To tip or not to tip? That is the question these days… not on the minds of patrons, but from restaurant owners themselves. Would eliminating the common, longtime practice of tipping waitstaff benefit employees as well as diners?
As per H Careers, "Some activists and commentators criticize the practice of tipping at restaurants, often alleging that tipped workers like servers and bartenders are underpaid. According to supporters of the so-called 'no-tipping movement', restaurants should eliminate tipping and instead institute a service charge or raise prices in efforts to pay their workers higher wages. The discrepancy in pay between servers and back of house employees is a reason some restaurateurs want to end tipping (as well)."
This seems like a reasonable notion, as some people are poor or inadequate tippers despite satisfactory service. And restaurant employees like waitstaff, bartenders, runners, and bussers rely heavily on tips as part of their take-home pay.
"Employees in other occupations know their pay rate before starting work. Waiters, waitresses and bartenders, on the other hand, often have no idea how much they will earn from a day's labor," as per The Conversation. "Shifting to a model where labor costs are built into food and drink prices has many benefits. It shifts risk away from workers by eliminating uncertainty and by providing more stability in a server's pay."
Danny Meyer of the Union Square Hospitality Group is one of the more well-known restauranteurs aboard the no-tip train. As of Nov. 2015, Union Square Hospitality Group, "roll(ed) out an across-the-board elimination of tips at every one of its thirteen full-service venues, hand in hand with an across-the-board increase in (menu) prices," as per Eater New York.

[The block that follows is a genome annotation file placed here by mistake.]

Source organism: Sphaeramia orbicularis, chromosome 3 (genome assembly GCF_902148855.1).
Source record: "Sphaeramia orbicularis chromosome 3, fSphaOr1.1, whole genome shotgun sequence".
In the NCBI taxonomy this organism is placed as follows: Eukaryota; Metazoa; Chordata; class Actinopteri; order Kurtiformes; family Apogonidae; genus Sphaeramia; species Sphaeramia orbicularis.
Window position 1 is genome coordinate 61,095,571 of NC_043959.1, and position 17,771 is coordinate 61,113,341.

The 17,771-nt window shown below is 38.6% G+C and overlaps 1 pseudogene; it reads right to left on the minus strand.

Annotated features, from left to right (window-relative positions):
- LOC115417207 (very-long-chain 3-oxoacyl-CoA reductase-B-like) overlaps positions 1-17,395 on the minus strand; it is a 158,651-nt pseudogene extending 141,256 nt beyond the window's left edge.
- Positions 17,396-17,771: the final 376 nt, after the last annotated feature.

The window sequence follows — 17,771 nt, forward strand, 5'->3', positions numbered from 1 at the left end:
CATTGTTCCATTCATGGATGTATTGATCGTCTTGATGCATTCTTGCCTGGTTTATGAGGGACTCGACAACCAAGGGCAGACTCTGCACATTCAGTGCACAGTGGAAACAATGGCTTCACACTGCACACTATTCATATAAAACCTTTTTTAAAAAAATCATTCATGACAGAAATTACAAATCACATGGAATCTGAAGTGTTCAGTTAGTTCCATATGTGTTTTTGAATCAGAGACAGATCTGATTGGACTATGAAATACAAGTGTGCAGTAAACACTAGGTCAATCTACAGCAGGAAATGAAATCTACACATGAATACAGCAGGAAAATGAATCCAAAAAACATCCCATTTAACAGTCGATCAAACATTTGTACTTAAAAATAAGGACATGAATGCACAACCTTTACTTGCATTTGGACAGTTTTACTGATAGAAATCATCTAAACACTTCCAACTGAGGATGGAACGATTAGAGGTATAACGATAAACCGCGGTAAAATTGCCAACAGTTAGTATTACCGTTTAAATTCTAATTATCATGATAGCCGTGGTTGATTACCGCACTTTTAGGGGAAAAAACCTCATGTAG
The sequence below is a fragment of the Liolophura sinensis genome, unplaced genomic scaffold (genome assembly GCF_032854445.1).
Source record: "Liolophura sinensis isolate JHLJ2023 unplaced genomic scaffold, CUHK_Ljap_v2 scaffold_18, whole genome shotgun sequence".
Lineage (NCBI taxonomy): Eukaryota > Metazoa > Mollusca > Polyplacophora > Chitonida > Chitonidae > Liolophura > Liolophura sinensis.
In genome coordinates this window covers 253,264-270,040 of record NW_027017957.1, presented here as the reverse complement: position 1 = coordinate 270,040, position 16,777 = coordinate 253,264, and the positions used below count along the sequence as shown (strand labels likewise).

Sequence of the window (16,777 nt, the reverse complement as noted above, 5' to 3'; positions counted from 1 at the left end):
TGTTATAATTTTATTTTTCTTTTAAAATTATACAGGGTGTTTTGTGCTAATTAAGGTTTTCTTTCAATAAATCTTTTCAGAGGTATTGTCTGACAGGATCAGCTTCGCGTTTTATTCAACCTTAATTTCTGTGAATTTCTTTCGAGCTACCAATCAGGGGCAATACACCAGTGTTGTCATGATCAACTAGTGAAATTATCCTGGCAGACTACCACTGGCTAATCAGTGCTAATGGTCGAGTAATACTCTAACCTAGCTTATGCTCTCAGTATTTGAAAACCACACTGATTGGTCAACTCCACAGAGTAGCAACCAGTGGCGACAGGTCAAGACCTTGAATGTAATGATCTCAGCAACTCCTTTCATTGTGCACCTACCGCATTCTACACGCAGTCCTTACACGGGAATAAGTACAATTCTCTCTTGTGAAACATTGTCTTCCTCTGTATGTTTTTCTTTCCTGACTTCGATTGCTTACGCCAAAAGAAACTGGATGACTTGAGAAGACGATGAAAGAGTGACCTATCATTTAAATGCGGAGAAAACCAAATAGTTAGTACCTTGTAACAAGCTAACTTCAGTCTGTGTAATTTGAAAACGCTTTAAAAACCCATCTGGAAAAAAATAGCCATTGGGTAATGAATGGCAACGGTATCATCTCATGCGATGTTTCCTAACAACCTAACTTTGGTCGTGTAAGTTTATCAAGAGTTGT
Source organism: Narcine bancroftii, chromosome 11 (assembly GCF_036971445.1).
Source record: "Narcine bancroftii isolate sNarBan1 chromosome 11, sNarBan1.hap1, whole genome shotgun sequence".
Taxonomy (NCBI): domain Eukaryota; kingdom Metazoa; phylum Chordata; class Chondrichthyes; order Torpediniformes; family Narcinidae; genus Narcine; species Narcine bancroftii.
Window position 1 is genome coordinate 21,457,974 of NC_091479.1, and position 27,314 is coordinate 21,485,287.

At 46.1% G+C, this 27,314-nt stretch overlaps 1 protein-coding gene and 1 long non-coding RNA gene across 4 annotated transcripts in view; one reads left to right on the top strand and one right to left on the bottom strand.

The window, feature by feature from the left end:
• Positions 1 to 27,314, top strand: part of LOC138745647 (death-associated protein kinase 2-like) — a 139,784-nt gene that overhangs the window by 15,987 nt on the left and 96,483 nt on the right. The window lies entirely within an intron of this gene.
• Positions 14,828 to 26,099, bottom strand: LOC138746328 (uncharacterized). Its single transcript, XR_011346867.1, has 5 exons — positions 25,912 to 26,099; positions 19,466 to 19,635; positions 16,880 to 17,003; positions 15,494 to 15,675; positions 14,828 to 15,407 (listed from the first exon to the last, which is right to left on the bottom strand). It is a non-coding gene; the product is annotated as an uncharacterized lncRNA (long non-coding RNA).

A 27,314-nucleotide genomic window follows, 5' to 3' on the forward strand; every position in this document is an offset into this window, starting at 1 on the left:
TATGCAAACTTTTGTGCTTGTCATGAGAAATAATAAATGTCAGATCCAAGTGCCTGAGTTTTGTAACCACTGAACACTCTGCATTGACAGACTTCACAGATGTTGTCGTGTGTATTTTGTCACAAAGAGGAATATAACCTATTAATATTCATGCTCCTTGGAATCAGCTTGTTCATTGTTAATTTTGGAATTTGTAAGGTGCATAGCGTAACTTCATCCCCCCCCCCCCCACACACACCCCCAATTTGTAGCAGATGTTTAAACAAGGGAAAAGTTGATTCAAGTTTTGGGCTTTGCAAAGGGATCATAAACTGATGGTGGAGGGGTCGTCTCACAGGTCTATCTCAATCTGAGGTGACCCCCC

Meyer stated, "The American system of tipping is awkward for all parties involved: restaurant patrons are expected to have the expertise to motivate and properly remunerate service professionals; servers are expected to please up to 1,000 different employers (for most of us, one boss is enough!); and restaurateurs surrender their use of compensation as an appropriate tool to reward merit and promote excellence."
Some other popular restaurants which don't take tips, as per CNN, include Manhattan's Dirt Candy, Chicago's Alinea, and San Francisco's Bar Agricole.
Thrillist notes two main reasons to get rid of tipping. "The first is moral. Studies have shown diners judge servers (and therefore adjust their tips) based on looks and race, and servers judge diners (and therefore adjust their effort) on age, race, and ethnicity. The server is incentivized to drive up the check and manipulate the diner. And the diner can use the tip as a weird form of punishment/reward. The second argument is wage discrepancy."
Do diners prefer tipping or is this no-tipping method on its way to becoming the new norm? Cake from Sysco suggests some pros of a no-tip policy. "Guests may be excited to try a brand-new way of dining. Raising ticket prices allows restaurant operators to raise wages for all employees, including servers, barbacks, and kitchen staff. Higher wages increase employee loyalty and morale." That said, there are the cons. "Some critics are concerned that without tips, staff will be less motivated to provide great service." Plus, the adjustment will take time to get used to.
If a restaurant-wide end to tipping ever comes about, it is sure to be gradual, but as more and more restaurants adopt the payment model, the more customers will get accustomed to it. Would you like to see an end to tipping and an increase in menu prices to make up for the change?
'Till then, tip your server fairly and if they've gone above and beyond, generously.